This is Part 2 of my tutorial series on ELK on CentOS 7

  • Part 1 - Operating System, Java and Tweaks
  • Part 2 (This Site) - Elasticsearch
  • Part 3 - Kibana
  • Part 4 - Logstash
  • Part 5 - Filebeat
  • Part 6 - Securing and Clean Up
  • Part 7 - Extending the cluster

If you have followed part one of the tutorial, you should have CentOS 7 with Oracle Java 8 installed. You also should have configured a sudo user, lsof and nano.

Unless you have good reasons to do otherwise, I would recommend to use their repository since that allows you to get regular updates. For further reference and alternate installation options, check out Elastic's documentation on this.

Install Elasticsearch

First, we will need to import Elastic's GPG Key:

$ sudo rpm --import

Next, we need to create a file called elasticsearch.repo in the folder /etc/yum.repos.d/. (This is for all RedHat based distributions such as CentOS, Fedora etc. For OpenSUSE it's /etc/zypp/repos.d/).

$ sudo nano /etc/yum.repos.d/elasticsearch.repo

Copy the following content to the file, save and exit:

name=Elasticsearch repository for 6.x packages

On CentOS and RedHat use this command to install:

$ sudo yum install elasticsearch -y

For Fedora:

$ sudo dnf install elasticsearch

For OpenSUSE:

$ sudo zypper install elasticsearch

Next, you want to configure Elasticsearch to start as a daemon on system startup:

CentOS uses systemd to do that. So the steps are:

$ sudo systemctl daemon-reload
$ sudo systemctl enable elasticsearch.service

Now start the service:

$ sudo systemctl start elasticsearch.service

By default, Elasticsearch does not tell you, if there's any problem with the daemon in syslog. This information instead goes to log files in /var/log/elasticsearch/.

You also won't be able to access the folder /var/log/elasticsearch/ properly with the sudo user. To double check the logs you might want to login as root or switch over to root with the command su -.

To make sure, elasticseacrch is running, first check the network-socket:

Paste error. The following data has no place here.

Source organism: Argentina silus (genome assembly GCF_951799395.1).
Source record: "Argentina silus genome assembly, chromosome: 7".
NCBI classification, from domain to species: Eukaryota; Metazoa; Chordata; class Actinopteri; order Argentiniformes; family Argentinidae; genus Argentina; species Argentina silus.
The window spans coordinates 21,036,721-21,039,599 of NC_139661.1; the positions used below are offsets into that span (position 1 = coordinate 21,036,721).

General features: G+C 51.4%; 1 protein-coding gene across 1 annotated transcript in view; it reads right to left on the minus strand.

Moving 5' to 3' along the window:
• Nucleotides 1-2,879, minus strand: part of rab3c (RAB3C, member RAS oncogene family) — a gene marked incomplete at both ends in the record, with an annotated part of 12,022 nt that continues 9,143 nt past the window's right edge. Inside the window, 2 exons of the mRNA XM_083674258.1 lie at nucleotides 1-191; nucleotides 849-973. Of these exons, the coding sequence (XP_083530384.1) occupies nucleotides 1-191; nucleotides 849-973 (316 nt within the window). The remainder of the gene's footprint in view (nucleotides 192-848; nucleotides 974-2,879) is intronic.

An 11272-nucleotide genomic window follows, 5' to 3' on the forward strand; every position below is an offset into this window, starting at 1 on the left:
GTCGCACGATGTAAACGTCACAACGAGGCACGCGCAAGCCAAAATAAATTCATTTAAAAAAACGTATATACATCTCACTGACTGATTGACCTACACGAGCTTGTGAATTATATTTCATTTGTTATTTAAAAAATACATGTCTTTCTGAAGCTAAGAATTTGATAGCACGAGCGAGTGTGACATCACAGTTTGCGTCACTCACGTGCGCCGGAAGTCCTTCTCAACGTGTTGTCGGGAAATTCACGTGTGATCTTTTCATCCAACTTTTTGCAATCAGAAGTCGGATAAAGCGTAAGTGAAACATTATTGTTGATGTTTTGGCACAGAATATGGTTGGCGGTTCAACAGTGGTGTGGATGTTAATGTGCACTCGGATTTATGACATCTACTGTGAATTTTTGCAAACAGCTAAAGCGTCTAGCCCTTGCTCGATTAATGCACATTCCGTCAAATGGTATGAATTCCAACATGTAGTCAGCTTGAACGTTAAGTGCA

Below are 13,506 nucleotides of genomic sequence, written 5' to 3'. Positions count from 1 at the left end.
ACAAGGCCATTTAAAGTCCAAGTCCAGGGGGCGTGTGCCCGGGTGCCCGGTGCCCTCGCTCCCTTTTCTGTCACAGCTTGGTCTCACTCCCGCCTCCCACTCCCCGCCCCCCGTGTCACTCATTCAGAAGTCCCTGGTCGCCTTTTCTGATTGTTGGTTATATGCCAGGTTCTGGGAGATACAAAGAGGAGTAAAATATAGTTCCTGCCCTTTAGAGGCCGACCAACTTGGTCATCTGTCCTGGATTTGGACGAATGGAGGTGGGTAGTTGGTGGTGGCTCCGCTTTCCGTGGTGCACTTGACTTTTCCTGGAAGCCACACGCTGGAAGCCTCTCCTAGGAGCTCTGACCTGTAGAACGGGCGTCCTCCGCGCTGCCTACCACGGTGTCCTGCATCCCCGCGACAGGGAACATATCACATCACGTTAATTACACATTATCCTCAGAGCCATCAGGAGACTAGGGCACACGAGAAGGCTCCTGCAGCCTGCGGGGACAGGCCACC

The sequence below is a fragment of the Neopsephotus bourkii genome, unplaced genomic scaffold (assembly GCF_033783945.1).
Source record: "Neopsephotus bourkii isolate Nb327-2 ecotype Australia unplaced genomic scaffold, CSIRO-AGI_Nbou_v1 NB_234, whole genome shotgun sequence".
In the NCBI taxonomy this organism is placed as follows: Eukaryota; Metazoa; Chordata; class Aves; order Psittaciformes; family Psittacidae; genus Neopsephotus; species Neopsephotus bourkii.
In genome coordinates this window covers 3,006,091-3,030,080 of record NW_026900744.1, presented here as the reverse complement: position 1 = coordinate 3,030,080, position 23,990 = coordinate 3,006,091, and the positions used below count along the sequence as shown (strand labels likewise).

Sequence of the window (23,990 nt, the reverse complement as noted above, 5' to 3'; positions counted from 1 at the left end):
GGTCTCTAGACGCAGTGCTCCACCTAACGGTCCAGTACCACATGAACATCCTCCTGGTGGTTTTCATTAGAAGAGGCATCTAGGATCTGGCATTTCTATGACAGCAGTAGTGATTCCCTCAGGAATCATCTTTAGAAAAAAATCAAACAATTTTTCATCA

$ sudo lsof -Pni|grep elastic

You should see something like:

java     11779 elasticsearch  197u  IPv6 128929      0t0  TCP [::1]:9300 (LISTEN)
java     11779 elasticsearch  198u  IPv6 128938      0t0  TCP (LISTEN)
java     11779 elasticsearch  211u  IPv6 128957      0t0  TCP (LISTEN)
java     11779 elasticsearch  212u  IPv6 127904      0t0  TCP [::1]:9200 (LISTEN)

You may notice that Elasticsearch is only listening on localhost. We will keep it this way for now (this will change in cluster configurations).

Another test is to query the interface:

$ curl -X GET "localhost:9200/"

This should result in something like:

  "name" : "Pb3EVXQ",
  "cluster_name" : "elasticsearch",
  "cluster_uuid" : "Ex84vyPXRiqdoHIEgqDo2Q",
  "version" : {
    "number" : "6.4.2",
    "build_flavor" : "default",
    "build_type" : "rpm",
    "build_hash" : "04711c2",
    "build_date" : "2018-09-26T13:34:09.098244Z",
    "build_snapshot" : false,
    "lucene_version" : "7.4.0",
    "minimum_wire_compatibility_version" : "5.6.0",
    "minimum_index_compatibility_version" : "5.0.0"
  "tagline" : "You Know, for Search"

As long as we're running the whole stack on one host, there's nothing really to configure. However I would recommend to already set a few variables such as the clustername and other options.

Open the file /etc/elasticsearch/elasticsearch.yml and change the following lines (note that the lines are spread around, so the configuration file will not look as condensed as I show here. Use whatever you think for the names, but of course they should make sense in your environment. elastic_cluster ${HOSTNAME}

Once you start using Elasticsearch in a production cluster, there will be a few more options to be considered, which I will cover in one of the next tutorials.

Disable Swapping

Swapping is really terrible for Elasticsearch, so we will disable it completely:

$ sudo swapoff -a

Next, we need to switch swapping off in fstab. Open up /etc/fstab. Be careful what you do here, in doubt dismiss any changes, close the file and reopen.

$ sudo nano /etc/fstab

If you see any lines with the word swap in them, simply comment them out by adding a # in front of the line.

Save and exit.


In general, Elastic's default configuration is fine for our testing environment. The only setting you should adjust is the JVM heap size. This should roughly be half of your system memory.

To find out your available system memory, type

$ sudo free -m -h

Next, open the file /etc/elasticsearch/jvm.options:

$ sudo nano /etc/elasticsearch/jvm.options

Find the lines:


Note that the number is probably set to accommodate your system RAM size upon installation, it could also read something like:


Set it to half of your system RAM. Save, close and restart elasticsearch:

$ sudo systemctl restart elasticsearch.service


We now have a running Elasticsearch core. Next step will be to install a Kibana frontend.